US senators say Congress will impose new regulations on Facebook unless it addresses privacy concerns
- Revelations about Facebook’s response to manipulation of their social network and shifting accounts about breaches of users’ privacy, have hit reputation
Senators Chris Coons and Bob Corker warned Friday that Congress would impose new regulations to rein in Facebook Inc. unless the social-media company addresses concerns about privacy and the spread of misinformation on its platform.
Speaking in a joint interview on the sidelines of a development forum in Wilmington, Delaware, the two senators said that Facebook probably wouldn’t like what Congress does, so it should come up with a solution first.
“If they do not, if they continue to act as if we could not possibly deign to regulate them, they’ll get regulated and they’ll be unpleasantly surprised with how swiftly it may happen,” said Coons, a Delaware Democrat and member Senate Judiciary Committee. “I think they’ve got a lot of explaining to do.”
Revelations about Facebook’s response to manipulation of their social network before and after the 2016 US presidential election, and shifting accounts about breaches of users’ privacy, have battered the company’s reputation and fuelled frustration on Capitol Hill. Coons said the company’s leaders should come back and testify before Congress.
The latest controversy erupted after a report in the New York Times on Thursday suggested that Chief Executive Officer Mark Zuckerberg and Chief Operating Officer Sheryl Sandberg weren’t as involved with the serious issues facing the company as they should have been and instead were more concerned about defending Facebook’s reputation and embarking on an aggressive lobbying campaign to fend off critics.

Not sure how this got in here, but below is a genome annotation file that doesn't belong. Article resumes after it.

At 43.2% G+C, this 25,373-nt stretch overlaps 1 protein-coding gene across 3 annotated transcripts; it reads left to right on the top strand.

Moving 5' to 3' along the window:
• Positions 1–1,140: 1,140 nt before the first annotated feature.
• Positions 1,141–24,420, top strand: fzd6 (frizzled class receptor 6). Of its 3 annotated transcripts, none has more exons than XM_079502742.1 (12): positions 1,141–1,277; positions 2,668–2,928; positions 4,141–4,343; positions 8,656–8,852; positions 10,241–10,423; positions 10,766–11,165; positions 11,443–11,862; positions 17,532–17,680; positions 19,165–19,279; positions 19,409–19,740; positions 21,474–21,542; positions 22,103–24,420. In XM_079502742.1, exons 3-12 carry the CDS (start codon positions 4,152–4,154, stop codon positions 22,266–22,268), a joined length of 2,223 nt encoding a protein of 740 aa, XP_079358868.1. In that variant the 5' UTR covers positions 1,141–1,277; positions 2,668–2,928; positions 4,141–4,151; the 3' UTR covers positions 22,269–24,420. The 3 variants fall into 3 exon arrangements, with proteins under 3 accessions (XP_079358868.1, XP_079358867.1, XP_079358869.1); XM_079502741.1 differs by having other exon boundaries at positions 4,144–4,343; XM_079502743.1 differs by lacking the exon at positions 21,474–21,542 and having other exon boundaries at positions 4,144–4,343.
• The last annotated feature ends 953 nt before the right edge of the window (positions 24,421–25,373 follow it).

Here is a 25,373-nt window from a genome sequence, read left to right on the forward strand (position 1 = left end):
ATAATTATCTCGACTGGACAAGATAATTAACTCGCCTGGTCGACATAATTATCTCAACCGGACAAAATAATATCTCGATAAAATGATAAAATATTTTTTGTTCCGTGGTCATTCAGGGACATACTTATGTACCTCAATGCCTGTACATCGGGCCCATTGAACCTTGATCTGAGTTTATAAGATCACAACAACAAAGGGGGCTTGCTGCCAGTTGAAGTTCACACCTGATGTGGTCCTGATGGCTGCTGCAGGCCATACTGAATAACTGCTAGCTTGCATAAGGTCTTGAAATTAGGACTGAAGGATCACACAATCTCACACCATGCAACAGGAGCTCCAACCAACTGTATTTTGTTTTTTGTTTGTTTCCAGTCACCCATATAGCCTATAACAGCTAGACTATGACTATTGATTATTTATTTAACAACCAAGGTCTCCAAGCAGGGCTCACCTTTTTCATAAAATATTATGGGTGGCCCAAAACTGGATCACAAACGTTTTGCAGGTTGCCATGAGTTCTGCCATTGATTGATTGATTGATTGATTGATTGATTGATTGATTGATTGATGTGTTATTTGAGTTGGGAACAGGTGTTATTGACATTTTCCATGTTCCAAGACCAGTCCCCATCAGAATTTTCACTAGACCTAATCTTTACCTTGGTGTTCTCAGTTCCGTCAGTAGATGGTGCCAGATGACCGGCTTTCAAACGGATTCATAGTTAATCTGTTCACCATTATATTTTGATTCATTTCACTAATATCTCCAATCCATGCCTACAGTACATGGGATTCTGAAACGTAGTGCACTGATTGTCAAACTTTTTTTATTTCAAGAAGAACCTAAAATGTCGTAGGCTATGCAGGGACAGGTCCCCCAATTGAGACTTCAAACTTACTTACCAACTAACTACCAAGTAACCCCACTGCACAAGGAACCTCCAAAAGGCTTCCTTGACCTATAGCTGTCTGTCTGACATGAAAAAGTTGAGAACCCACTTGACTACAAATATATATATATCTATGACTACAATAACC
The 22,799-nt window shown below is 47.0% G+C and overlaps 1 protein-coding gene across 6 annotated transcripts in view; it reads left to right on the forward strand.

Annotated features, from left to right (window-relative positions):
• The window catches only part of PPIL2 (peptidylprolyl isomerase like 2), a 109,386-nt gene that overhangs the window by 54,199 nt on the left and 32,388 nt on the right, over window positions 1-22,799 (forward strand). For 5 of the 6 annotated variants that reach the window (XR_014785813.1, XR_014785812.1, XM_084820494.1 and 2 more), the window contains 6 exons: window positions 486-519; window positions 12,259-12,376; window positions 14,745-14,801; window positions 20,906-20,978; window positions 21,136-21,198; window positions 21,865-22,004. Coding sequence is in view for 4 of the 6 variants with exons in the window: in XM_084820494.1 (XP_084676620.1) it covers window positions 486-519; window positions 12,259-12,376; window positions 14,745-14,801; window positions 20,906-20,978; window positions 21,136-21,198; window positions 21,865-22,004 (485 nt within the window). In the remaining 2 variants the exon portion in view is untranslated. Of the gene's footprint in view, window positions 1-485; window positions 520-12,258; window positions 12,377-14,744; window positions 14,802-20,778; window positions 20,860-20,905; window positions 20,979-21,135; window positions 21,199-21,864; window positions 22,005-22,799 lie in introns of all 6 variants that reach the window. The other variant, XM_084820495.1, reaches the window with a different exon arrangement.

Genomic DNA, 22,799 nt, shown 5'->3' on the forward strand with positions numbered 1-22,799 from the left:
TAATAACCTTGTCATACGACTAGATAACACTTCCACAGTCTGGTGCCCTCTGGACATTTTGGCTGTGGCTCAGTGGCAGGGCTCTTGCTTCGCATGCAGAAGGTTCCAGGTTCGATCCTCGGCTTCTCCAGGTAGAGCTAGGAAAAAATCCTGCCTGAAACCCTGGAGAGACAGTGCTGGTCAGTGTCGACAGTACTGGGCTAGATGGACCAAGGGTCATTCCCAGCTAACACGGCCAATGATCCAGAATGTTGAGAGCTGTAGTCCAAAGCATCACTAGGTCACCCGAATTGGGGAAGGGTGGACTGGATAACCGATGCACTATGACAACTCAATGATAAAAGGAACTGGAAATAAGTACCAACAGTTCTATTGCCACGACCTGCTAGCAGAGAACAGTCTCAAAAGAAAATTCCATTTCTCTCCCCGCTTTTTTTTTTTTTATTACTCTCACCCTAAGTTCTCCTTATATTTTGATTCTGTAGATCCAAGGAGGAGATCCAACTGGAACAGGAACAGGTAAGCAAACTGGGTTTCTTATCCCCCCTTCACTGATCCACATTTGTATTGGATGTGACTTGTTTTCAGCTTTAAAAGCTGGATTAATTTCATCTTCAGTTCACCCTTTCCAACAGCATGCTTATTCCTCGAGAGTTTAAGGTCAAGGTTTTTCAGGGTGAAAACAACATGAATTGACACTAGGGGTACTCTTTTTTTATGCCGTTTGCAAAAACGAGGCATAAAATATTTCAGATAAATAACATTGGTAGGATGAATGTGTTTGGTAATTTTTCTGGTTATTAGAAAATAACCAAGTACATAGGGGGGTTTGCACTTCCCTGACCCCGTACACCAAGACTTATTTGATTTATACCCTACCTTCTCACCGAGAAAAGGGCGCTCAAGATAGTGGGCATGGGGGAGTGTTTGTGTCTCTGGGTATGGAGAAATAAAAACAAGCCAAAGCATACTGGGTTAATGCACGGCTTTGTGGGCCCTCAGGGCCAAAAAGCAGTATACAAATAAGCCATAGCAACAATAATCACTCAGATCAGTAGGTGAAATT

Zuckerberg testified at a Senate hearing in April, Sandberg in September.
“They and others need to come together quickly and figure out how they’re going to deal with this issue or Congress will – and likely the outcome is not going to be particularly good,” said Corker, a Tennessee Republican who is retiring in a few weeks.
The New York Times report also said that Facebook relied on a Republican public affairs firm that sought to deflect criticism by encouraging reporters to look into rivals like Google and to pursue stories about billionaire financier George Soros stoking an anti-Facebook backlash in Washington. A frequent target of right-wing and anti-Semitic commentators, the 88-year-old Soros has been a critic of Facebook, calling it a “menace” earlier this year.
The two senators and other lawmakers released a letter they wrote to Facebook demanding that Zuckerberg respond to the New York Times and other news reports about its practices.
Amy Klobuchar of Minnesota and Mark Warner of Virginia were also among those asking Zuckerberg to detail the extent to which Facebook may have collected and spread negative information about elected officials and other critics who were examining the company’s policies.
“Both elected officials and the general public have rightfully questioned whether Facebook is capable of regulating its own conduct,” they wrote in the letter released Friday.
Facebook issued a lengthy rebuttal to the New York Times article, denying that it asked a public relations firm to pay for or write articles on its behalf or that it pushed journalists to spread misinformation.
In the interview, Coons said he expected Congress to come up with privacy rules comparable to the European Union’s General Data Protection Regulation. Rolled out this year, the GDPR forces companies to clearly state when they’re collecting personal data and ask for users’ consent.
“I would prefer that the innovative private sector come forward first with a proposal for how they would handle data privacy and some of these very worrying technological developments and let us negotiate and work through it together,” Coons said.